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Painters of light: Stieglitz, Steichen, Strand

Stieglitz, Steichen, And Strand defined photography as art.

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An exhibition at New York's Metropolitan Museum of Art offers a collection of works that helped elevate photography to the realm of art. Left: Alfred Stieglitz's 'Georgia O'Keeffe' – 'Hand and wheel' (1933); at right, Paul Strand's 'Men of Santa Anna' (1933).

Photos courtesy of The Metropolitan Museum of Art

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Malcolm Daniel, curator of photographs, says the title of the Metropolitan Museum of Art's exhibition – "Stieglitz, Steichen, Strand" – "goes to the heart of what this show's about: the interwoven stories" of three friends, colleagues, and pioneers. Call them the Three Musketeers, dueling to win acceptance for a new medium as an art equal to painting.

The exhibition of 115 photographs (most from 1900 to 1920) on view until April 10 has an almost narrative flow. It begins with the trio's ringleader, Alfred Stieglitz (1864-1946), a chief advocate for the Pictorialist masterpieces of his protégé Edward Steichen (1879-1973) and later for the modernist images of acolyte Paul Strand (1890-1976). Stieglitz is best known as editor of the journal Camera Work and for his influential gallery "291," called by painter John Marin "the biggest little room in the world."

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It's hard now to imagine how photography was sniffily dismissed as a mechanical process without artistic merit. When exhibited at expositions it was relegated to the machines section or industrial pavilion. Victorian tastemaker John Ruskin admitted in 1872 that photographs were useful "for geographical and geological pursuits" but pegged their value "for art purposes' worth [at] a good deal less than zero."

When Stieglitz first proposed donating American photographs to the Metropolitan around 1904, the director was aghast, saying, "Why, Mr. Stieglitz, you won't insist that a photograph can possibly be a work of art?" Not until 1928 did Stieglitz cross the hallowed threshold with a gift of 20 of his own prints. He crowed: "The Metropolitan Museum has opened its sacred halls to Photography.... My photographs have performed the miracle!"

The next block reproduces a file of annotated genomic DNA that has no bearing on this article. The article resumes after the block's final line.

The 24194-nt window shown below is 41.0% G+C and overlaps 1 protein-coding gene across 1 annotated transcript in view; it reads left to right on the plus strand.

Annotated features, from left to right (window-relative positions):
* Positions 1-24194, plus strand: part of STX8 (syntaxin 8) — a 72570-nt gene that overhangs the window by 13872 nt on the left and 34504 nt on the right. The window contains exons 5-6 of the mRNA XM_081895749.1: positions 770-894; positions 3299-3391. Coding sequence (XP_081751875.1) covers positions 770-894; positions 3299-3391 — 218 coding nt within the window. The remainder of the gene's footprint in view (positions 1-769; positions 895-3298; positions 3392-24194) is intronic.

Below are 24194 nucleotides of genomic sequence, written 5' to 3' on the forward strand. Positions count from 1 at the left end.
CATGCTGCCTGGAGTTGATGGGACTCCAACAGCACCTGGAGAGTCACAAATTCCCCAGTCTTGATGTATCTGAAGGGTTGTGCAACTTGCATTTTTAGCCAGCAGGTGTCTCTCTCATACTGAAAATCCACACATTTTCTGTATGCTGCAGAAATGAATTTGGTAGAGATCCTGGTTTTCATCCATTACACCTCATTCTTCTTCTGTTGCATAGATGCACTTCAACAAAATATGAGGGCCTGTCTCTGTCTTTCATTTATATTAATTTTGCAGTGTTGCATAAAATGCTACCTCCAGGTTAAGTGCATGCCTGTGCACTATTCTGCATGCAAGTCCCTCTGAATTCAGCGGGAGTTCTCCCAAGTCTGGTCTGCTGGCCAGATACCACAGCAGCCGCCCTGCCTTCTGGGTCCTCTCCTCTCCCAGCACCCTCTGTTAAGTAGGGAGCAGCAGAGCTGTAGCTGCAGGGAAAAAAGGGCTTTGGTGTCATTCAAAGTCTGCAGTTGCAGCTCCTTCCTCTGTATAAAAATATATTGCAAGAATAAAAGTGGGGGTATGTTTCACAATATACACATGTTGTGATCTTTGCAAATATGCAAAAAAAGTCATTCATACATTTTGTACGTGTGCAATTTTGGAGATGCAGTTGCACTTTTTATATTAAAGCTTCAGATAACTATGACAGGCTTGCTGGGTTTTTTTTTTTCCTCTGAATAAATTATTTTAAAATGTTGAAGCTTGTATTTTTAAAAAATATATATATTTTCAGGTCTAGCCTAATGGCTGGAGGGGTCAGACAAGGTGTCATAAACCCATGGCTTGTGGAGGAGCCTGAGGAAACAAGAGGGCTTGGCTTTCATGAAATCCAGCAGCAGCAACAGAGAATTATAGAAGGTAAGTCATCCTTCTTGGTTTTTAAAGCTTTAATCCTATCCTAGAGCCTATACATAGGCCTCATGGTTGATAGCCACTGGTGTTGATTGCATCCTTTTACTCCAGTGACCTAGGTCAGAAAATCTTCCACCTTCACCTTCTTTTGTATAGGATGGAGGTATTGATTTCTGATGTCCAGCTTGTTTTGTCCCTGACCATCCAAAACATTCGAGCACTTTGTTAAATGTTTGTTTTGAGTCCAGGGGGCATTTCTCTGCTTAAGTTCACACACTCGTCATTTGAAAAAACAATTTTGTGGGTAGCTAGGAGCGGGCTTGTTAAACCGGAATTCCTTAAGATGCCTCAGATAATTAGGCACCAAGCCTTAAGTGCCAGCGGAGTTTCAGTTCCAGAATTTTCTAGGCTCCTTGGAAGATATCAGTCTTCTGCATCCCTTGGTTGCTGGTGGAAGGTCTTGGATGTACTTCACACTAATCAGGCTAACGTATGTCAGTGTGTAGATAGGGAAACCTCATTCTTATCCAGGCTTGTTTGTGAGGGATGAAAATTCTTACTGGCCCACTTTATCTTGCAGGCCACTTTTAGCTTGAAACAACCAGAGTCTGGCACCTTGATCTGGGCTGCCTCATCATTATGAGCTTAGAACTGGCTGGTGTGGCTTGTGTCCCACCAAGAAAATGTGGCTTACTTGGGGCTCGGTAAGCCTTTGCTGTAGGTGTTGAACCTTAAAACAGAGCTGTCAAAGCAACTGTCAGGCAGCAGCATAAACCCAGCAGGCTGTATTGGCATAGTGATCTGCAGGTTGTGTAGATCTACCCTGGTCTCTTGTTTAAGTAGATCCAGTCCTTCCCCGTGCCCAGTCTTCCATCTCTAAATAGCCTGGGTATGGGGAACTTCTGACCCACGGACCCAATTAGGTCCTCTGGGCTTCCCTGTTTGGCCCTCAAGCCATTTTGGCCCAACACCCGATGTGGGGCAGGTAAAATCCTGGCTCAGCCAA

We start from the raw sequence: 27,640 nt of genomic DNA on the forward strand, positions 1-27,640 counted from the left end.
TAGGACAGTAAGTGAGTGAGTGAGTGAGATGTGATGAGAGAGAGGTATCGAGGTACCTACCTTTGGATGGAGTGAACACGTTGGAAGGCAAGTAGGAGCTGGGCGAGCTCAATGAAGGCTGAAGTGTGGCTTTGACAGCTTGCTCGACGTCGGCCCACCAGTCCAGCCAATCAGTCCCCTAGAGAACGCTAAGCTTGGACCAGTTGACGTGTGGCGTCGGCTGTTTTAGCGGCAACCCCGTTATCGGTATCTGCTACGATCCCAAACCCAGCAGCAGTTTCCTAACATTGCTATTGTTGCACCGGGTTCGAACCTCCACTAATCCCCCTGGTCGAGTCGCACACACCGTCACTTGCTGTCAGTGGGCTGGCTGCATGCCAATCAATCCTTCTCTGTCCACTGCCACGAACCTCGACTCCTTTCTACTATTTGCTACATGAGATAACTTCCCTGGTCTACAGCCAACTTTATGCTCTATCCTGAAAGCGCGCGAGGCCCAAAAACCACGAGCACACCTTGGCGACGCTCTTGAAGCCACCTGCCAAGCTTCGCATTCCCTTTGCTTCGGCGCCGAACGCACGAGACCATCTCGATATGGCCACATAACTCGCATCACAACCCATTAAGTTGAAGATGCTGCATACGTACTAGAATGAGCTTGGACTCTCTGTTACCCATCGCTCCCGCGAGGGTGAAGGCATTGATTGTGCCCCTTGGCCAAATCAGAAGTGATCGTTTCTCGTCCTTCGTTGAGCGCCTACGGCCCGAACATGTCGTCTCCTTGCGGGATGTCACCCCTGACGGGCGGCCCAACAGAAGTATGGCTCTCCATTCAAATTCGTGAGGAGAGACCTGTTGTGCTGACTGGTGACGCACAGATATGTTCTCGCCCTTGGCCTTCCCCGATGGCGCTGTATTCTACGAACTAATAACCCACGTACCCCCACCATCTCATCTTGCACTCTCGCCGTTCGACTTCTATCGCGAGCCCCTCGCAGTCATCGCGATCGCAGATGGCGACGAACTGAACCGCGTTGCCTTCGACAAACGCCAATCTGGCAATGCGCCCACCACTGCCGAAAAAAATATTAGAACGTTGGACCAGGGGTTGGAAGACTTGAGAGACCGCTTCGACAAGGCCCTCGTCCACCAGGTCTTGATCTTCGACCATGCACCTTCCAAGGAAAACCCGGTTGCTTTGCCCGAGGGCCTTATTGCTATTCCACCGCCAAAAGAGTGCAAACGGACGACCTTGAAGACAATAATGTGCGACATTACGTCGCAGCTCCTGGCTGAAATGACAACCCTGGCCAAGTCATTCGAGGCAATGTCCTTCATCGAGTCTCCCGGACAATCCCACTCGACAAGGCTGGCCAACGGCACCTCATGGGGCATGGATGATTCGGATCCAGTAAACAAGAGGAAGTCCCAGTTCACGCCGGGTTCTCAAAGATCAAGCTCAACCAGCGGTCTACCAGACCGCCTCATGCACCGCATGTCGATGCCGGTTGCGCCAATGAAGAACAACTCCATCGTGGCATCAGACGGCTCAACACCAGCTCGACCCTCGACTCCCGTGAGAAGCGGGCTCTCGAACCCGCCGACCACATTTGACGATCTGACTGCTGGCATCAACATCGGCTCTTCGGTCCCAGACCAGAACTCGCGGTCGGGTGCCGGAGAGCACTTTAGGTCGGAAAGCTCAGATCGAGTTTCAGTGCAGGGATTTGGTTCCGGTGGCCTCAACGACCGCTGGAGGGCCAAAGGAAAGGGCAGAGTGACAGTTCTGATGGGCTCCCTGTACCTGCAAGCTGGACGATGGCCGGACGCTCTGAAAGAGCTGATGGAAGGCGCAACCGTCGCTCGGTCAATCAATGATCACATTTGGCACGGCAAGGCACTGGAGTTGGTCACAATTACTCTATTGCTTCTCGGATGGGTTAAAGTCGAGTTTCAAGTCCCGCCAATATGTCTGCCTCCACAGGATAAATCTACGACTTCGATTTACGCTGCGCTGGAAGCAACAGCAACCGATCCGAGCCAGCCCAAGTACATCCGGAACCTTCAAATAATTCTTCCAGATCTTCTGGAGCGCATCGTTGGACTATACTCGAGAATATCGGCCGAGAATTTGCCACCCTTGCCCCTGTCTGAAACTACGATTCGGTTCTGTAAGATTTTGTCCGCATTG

Museums today, pressured by the recession, are installing exhibitions like this one from their own collections. Fortunately, thanks to gifts from Stieglitz and his wife, painter Georgia O'Keeffe, the Metropolitan can do it in spades. Three galleries – one for each photographer – display in depth the work of three Old Masters of the medium, offering a rare look at a pivotal period in the history of photography.

In his early career Stieglitz crusaded to raise the status of Pictorialist photography, practiced mainly from 1889 to 1914. These soft-focus, self-consciously aestheticized images were all about Beauty with a capital "B." They imitated paintings and often involved hand manipulation of the negative or print to prove the image was not merely a record of reality but also a unique creation of an artist's vision.

Somewhat oddly since he was its chief promoter, Stieglitz did not shoot his own images in soft focus; nor did he subject the surface of the photographic plate to darkroom tricks. "The Steerage" (1907) is a straightforward study of lines, light, shadow, and geometric forms. (Stieglitz later called it his first "modernist" photograph.) He insisted photographs are not description but metaphor. "Photography is my passion," he said. "The search for Truth is my obsession."